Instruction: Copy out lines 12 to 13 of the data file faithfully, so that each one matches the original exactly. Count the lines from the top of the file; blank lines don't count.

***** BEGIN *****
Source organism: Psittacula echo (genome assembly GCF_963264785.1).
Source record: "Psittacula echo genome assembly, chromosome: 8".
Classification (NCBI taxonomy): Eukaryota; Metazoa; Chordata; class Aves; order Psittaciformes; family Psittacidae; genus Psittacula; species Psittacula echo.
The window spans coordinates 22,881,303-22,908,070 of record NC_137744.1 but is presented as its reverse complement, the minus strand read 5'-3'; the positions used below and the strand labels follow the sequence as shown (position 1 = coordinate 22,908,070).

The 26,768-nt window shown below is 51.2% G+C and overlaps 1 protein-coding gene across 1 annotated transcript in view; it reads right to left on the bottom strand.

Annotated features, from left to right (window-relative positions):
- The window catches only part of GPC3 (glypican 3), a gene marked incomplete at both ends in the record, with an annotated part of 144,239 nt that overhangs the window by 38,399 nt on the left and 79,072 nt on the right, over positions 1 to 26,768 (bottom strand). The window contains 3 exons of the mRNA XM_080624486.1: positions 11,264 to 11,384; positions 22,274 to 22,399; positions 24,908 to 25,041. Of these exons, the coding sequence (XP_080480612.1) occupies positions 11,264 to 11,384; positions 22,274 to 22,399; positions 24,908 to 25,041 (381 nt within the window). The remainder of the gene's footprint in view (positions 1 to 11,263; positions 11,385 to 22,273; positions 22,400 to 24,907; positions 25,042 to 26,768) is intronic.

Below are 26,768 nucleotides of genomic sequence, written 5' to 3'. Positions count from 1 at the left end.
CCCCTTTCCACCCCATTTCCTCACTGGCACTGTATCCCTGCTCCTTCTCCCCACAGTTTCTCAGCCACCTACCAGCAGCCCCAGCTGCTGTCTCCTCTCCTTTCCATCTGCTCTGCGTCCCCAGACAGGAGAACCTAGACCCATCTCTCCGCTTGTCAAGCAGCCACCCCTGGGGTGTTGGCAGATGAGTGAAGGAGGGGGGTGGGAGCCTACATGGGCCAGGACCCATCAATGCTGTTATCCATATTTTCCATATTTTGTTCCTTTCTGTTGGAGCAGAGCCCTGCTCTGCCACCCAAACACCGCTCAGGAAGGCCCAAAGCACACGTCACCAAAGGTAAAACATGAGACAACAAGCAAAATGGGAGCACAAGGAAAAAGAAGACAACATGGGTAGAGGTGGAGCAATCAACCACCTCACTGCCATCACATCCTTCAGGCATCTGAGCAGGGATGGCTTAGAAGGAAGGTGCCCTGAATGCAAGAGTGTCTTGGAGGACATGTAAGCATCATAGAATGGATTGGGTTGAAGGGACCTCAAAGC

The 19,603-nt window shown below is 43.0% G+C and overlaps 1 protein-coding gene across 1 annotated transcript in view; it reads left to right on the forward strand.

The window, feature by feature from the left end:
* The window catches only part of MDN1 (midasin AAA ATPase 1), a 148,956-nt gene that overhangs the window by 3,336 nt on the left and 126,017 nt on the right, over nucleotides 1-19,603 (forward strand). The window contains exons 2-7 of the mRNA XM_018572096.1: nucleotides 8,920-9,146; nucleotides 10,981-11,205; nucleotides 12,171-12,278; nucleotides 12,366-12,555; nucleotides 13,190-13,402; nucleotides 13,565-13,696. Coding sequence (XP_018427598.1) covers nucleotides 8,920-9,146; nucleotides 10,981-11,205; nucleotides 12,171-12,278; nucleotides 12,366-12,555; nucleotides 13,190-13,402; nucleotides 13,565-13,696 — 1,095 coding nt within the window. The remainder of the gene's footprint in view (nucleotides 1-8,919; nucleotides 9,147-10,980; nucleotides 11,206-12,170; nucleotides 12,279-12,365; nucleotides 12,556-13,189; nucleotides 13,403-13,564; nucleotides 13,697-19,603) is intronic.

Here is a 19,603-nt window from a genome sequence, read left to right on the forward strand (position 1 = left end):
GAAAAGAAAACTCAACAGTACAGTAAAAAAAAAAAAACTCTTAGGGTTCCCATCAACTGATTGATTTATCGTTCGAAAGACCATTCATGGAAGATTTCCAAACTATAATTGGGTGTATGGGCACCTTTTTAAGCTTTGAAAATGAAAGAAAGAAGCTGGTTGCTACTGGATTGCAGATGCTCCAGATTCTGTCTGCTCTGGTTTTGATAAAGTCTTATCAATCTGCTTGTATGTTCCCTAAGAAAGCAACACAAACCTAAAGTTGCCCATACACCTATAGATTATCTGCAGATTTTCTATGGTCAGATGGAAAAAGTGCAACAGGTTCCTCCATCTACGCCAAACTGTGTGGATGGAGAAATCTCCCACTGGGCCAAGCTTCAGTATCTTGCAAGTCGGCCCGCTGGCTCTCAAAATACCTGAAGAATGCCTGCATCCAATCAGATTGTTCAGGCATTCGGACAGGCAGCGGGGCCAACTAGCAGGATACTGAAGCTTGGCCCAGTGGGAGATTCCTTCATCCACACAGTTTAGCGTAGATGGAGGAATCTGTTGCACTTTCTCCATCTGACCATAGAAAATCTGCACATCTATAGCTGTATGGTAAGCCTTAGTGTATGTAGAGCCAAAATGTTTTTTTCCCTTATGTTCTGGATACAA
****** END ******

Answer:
* The window catches only part of MDN1 (midasin AAA ATPase 1), a 148,956-nt gene that overhangs the window by 3,336 nt on the left and 126,017 nt on the right, over nucleotides 1-19,603 (forward strand). The window contains exons 2-7 of the mRNA XM_018572096.1: nucleotides 8,920-9,146; nucleotides 10,981-11,205; nucleotides 12,171-12,278; nucleotides 12,366-12,555; nucleotides 13,190-13,402; nucleotides 13,565-13,696. Coding sequence (XP_018427598.1) covers nucleotides 8,920-9,146; nucleotides 10,981-11,205; nucleotides 12,171-12,278; nucleotides 12,366-12,555; nucleotides 13,190-13,402; nucleotides 13,565-13,696 — 1,095 coding nt within the window. The remainder of the gene's footprint in view (nucleotides 1-8,919; nucleotides 9,147-10,980; nucleotides 11,206-12,170; nucleotides 12,279-12,365; nucleotides 12,556-13,189; nucleotides 13,403-13,564; nucleotides 13,697-19,603) is intronic.

Here is a 19,603-nt window from a genome sequence, read left to right on the forward strand (position 1 = left end):